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Bésame Mucho: Latinas Sing Latinas

Bésame Mucho: Latinas Sing Latinas

The sounds of Latin America will come alive on Friday, October 16 at the Luciano Theatre in the Guaracini Fine & Performing Arts Center in Vineland, NJ. Female composers behind some of the biggest songs in musical history will be celebrated in a program entitled, “Bésame Mucho: Latinas Sing Latinas.” The show is an anthology that spans nearly fifty years of music and passes through countries like Mexico, Peru, Argentina, Cuba, Puerto Rico and Chile. “Bésame Mucho: Latinas Sing Latinas” is one of several touring productions presented by Repertorio Español, a company based in New York City. Pablo Zinger, the Musical Director, Conductor, for the National Touring Program of Repertorio Español, designed the show around the work of female composers such as Consuelo Velázquez, Isolino Carrillo, Ernestina Lecuona, Chabuca Granda, Violetta Parra, Eladia Blazquez and Maria Ilena Walsh.

“The interesting thing is that these women wrote songs that became as popular - and sometimes more popular - than the songs written by their male colleagues,” explained Zinger. “And the contribution of women to the pop répertoire of Latin America is enormous.”

Some of the most popular songs in Latin American music were composed by women. Chances are that even if the titles don’t sound familiar, you’ve probably heard the songs. Titles like “Cachito,” “Dos gardenias,” “Olas y arena,” and “Gracias a la vida” continue to be recorded by musical legends around the world.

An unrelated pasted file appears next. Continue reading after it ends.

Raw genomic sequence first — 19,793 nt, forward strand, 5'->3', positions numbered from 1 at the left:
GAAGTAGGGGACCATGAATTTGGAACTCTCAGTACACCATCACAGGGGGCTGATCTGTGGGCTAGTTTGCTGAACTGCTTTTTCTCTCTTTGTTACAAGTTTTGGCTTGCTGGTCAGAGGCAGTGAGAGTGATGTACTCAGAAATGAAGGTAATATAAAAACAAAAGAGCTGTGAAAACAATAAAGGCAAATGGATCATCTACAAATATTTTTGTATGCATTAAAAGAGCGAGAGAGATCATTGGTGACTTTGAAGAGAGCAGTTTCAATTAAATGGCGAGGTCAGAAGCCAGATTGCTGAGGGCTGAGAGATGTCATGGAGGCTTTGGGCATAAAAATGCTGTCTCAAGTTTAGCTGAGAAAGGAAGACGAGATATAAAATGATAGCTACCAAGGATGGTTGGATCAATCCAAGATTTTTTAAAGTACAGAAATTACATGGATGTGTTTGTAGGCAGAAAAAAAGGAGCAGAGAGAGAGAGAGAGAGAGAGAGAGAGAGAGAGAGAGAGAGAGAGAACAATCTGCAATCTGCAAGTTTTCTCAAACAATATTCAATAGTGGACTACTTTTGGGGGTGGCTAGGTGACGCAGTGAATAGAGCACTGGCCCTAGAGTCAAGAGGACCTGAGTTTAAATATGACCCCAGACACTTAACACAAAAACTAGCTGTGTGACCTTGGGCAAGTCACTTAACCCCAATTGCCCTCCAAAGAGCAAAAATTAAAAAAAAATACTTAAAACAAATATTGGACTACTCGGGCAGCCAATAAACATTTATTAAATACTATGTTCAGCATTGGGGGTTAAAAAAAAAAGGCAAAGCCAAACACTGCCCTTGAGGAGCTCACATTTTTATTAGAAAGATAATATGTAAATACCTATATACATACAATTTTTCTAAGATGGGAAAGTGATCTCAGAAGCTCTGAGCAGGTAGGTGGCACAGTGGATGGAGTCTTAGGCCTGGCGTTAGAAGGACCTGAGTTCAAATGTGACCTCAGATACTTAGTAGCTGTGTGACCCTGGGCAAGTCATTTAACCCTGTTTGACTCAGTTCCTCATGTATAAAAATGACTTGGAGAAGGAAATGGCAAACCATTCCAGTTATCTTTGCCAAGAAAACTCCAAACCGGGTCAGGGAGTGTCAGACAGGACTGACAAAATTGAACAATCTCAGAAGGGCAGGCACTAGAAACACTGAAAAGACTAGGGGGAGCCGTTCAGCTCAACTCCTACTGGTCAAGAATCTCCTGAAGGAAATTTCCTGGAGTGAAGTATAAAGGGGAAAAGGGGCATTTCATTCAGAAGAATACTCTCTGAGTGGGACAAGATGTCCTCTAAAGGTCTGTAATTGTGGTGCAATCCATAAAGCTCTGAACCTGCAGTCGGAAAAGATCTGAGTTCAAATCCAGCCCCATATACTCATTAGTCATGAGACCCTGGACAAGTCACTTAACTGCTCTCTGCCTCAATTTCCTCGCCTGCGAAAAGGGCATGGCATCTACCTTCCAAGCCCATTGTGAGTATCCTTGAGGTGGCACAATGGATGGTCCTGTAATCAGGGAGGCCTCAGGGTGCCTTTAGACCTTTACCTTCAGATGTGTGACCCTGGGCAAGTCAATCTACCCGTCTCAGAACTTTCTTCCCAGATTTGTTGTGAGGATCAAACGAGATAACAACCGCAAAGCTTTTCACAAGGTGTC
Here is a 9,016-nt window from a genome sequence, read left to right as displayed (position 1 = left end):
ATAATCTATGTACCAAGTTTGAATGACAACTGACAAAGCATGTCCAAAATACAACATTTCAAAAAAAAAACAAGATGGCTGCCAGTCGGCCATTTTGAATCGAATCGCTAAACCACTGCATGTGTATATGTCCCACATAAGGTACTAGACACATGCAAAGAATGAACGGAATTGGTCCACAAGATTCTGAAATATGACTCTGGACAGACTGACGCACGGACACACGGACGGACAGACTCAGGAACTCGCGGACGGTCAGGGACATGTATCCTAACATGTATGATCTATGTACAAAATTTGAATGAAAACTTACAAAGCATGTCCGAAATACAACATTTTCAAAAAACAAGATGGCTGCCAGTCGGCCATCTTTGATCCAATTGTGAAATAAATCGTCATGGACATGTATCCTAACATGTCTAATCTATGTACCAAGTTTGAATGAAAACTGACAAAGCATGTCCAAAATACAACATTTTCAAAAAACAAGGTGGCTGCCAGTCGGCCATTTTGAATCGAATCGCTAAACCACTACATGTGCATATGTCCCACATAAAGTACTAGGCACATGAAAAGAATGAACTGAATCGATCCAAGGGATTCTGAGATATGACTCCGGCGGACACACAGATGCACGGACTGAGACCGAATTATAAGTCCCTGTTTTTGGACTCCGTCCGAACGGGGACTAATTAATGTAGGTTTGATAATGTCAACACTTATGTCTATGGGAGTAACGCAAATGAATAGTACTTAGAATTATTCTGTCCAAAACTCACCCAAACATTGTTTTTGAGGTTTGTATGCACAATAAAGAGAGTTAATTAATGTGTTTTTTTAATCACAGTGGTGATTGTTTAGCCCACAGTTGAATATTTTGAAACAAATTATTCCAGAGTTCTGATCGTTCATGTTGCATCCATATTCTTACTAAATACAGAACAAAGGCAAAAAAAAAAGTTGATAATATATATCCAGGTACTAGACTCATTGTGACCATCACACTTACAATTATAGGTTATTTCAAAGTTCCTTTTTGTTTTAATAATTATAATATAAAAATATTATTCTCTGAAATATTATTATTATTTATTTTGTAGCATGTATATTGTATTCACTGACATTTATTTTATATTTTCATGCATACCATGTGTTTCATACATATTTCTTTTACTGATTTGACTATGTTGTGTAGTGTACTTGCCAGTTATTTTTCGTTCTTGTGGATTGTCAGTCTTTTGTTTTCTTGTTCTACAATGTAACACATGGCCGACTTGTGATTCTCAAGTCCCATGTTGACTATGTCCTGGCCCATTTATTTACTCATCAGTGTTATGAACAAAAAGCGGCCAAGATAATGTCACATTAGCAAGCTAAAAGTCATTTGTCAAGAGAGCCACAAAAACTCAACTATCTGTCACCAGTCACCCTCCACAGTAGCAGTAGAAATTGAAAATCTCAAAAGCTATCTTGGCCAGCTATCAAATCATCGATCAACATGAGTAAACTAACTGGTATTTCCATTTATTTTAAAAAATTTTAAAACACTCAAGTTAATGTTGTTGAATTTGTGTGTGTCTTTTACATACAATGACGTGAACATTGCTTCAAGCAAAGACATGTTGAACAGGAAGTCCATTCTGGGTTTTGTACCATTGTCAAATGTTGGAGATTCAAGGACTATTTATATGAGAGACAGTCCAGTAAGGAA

One of the most famous songs, “Bésame Mucho” has been recorded in recent years by Andrea Bocelli, Diana Krall, Natalie Cole and Harry Connick, Jr. Another song, “Júrame,” was written by María Grever, who also wrote “What a Difference a Day Makes” — a song covered by legendary artists such as Dean Martin, Ben E. King and Aretha Franklin in the ‘60s and more recently by Rod Stewart and Barry Manilow.

Zinger says the performance features four sensational singers (two from Mexico and two from Puerto Rico), a percussion player and himself. The songs are woven into a theatrical performance, tied together with spoken commentary that provides insight into the artists, the songs and the times involved. The show was conceived, written and is narrated by Zinger and is directed by José Zayas.

“The purpose of the show is to celebrate and show the achievements of Latin American women composers in song, represented by their own songs and sung by female vocalists,” said Zinger.

Songs range from light and funny numbers to those that are serious, dramatic and even tragic. Themes range from plain love songs to those that are political about painful events in the history of Latin America, such as the dictatorships faced in the 1970s, to everything in the middle.

While Latin American music is beloved around the world — including unlikely places like Russia, Asia and Eastern Europe — the artists still struggle with pop culture clichés. Even though Latin American music contains many different styles and different realms, Americans sometimes have a misconceived notion of the music as a single entity.

“It’s as if people outside of the United States imagined that we’re all cowboys, riding horses and singing country songs,” continued Zinger. “Or that we’re all rap artists singing gangster rap songs. The fact of the matter is that Latin American music, just as in the United States, contains much variety. There is everything from jazz to rock to rap and country. We’re not all wearing a Mexican hat and Bolero shirts or like Carmen Miranda with fruit on our hats.”

"Bésame Mucho: Latinas Sing Latinas" on Friday, October 16, 2015 at 8:00 p.m. at the Guaracini Fine & Performing Arts Center's Luciano Theatre, Cumberland County College, 3322 College Drive, Vineland, NJ 08360. Tickets range from $10 - $25

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